Canada at the World Summit on the Information Society (WSIS)

Final WSIS Assessment 2005

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28 November 2005


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Final WSIS Assessment 2005
(PPT, 38 KB, 11 pages)


Canada's Principles for WSIS, 2002

WSIS is about development

  • Promoting democratic government and governance;
  • Creating an enabling environment through appropriate policies, laws, regulations and practices;
  • Developing human capacity through education and training;
  • Increasing access to communication networks and information services;
  • Fostering the creation and preservation of local content;
  • Building new partnerships, increasing international cooperation, and promoting cross cultural dialogue; and
  • encouraging community involvement and empowerment.

Canada's Objectives for WSIS

  • Focus on mainstreaming "ICT for development" initiatives
  • Promote partnerships and inclusiveness as pillars for success in era of Information Societies — Canada's multi-stakeholder model
  • Reflect Canadian values, policies and program frameworks in WSIS outcomes
  • Promote Canadian experience, expertise and products at Summit
  • Encourage continuity, consistency with other international initiatives and Canadian goals

WSIS Outcomes:

Financing Mechanisms

  • Built on excellent work by the Task Force on Financing Mechanisms
  • No shortage of financing, the problem is access
  • Text emphasizes responsibility of each country to create an enabling environment
  • Importance of mainstreaming ICTs into National Development Strategies
  • Urges ICT-friendly policies by IFIs, donors
  • Voluntary Digital Solidarity Fund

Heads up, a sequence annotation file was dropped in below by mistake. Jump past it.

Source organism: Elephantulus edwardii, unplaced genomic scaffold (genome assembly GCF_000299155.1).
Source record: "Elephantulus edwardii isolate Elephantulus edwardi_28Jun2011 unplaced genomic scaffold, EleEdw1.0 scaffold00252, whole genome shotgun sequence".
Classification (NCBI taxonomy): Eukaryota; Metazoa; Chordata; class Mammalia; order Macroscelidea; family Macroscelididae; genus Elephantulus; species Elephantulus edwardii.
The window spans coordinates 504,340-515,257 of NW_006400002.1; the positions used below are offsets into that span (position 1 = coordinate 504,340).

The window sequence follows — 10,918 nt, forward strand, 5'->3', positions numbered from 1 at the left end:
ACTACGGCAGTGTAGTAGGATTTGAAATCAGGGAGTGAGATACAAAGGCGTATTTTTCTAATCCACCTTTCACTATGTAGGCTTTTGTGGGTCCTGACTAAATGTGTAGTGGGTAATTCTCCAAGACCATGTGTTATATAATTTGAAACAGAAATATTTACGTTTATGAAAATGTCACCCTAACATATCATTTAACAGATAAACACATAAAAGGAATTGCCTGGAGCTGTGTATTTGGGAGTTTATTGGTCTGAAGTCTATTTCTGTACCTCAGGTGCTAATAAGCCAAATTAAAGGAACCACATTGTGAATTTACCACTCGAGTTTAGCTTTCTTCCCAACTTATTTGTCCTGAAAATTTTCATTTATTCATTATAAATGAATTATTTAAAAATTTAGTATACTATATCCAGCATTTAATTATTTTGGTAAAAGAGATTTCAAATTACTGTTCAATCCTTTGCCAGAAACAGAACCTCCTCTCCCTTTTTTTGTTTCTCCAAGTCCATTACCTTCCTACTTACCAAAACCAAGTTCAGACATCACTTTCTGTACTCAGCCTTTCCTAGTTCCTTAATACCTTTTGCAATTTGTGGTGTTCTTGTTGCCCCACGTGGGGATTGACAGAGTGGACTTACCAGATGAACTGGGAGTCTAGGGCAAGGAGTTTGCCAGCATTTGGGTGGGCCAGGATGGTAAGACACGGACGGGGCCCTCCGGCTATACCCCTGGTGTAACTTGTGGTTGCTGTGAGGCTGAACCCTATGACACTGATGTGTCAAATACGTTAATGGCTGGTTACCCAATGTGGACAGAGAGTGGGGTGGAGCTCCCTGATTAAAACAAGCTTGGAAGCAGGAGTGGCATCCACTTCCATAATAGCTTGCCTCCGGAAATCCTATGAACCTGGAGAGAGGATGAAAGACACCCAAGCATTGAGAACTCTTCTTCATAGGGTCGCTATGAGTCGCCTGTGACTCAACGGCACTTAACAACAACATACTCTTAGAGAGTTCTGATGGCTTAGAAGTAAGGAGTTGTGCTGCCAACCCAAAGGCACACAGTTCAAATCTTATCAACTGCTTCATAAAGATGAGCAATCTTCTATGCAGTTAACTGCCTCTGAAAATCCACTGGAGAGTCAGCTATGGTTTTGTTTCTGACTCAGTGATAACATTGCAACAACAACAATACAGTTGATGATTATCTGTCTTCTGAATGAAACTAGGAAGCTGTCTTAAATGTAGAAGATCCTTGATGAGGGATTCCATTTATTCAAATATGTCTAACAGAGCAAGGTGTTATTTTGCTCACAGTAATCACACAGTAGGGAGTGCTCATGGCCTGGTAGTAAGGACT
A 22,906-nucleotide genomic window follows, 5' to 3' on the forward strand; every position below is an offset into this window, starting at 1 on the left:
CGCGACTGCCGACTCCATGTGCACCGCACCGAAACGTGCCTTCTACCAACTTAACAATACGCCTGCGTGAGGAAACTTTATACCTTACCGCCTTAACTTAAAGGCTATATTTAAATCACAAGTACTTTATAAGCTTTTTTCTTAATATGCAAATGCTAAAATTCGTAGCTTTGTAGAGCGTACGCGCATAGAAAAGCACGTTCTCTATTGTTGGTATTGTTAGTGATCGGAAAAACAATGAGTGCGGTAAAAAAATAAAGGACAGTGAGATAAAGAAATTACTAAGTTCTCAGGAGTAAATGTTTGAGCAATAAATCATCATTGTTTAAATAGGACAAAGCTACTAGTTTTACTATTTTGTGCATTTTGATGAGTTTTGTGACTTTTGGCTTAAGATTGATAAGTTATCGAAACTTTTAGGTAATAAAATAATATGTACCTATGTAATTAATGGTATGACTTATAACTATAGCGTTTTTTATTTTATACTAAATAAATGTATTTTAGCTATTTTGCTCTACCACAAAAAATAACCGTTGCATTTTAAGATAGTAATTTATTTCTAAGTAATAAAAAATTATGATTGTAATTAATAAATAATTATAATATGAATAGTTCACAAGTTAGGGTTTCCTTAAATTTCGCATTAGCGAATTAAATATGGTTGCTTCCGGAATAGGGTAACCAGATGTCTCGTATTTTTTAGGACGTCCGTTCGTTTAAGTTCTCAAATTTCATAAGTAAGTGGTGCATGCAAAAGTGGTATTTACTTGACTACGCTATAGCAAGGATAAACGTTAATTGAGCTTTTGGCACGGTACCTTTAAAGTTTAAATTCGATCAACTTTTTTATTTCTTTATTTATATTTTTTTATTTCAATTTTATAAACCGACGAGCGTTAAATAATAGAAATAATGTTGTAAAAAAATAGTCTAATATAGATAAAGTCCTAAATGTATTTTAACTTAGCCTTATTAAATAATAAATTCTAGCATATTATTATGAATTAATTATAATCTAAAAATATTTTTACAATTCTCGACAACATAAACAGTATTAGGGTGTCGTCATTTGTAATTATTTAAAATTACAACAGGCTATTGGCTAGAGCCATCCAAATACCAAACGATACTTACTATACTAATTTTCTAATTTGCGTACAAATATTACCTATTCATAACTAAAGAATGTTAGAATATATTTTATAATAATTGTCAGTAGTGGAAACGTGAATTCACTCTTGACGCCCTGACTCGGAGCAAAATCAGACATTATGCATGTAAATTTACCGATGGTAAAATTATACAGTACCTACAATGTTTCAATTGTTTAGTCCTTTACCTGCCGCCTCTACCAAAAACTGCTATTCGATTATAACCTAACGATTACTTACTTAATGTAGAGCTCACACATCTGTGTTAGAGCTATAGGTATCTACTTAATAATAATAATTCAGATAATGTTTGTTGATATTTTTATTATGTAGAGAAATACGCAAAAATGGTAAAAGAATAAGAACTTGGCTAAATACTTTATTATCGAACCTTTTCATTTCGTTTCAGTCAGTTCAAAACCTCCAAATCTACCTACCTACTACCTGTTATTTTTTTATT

• 20 Members; approx. £5 million contributions to date

WSIS Outcomes:

Internet Governance 1

  • Significant international agreement on many issues:
  • Reaffirmation of Geneva principles on Internet governance:
    • The international management of the Internet should be multilateral, transparent and democratic, with the full involvement of governments, the private sector, civil society and international organisations [paragraph 29, Tunis Agenda]
  • Security and stability of the Internet are paramount because of its social/economic importance
  • Highlights importance of "freedom to seek, receive, impart and use information"
  • Need for international cooperation on issues such as spam, cybersecurity, privacy, protection of personal information and data
  • Gained ground on costs of international Internet connectivity
  • Turning the digital divide into digital opportunity

WSIS Outcomes:

Internet Governance 2

  • Internet Governance Forum
  • UN Secretary General to "convene" the first meeting of an Internet Governance Forum (IGF):
    • Not an oversight body, not to replace existing mechanisms
    • Mandate very close to Canadian proposal
    • Positive, development-focussed
    • To build on existing structures, provide discussion forum, coordination function
    • Lightweight, decentralized structure, subject to review
    • Meetings to be held in parallel with others where possible to take advantage of logistics, infrastructure
  • UN Secretary General to look at a range of options for IGF creation
  • Review of need to continue within five years
  • Greece to host first meeting in Athens, 2006

WSIS Outcomes:

Internet Governance 3

"A Process..."

  • UN Sec. Gen. will also begin an undefined "process towards enhanced cooperation" before the end of 1Q, 2006, involving all stakeholders, and "consistent with legal process"
  • The purpose of the process is far from clear — on purpose: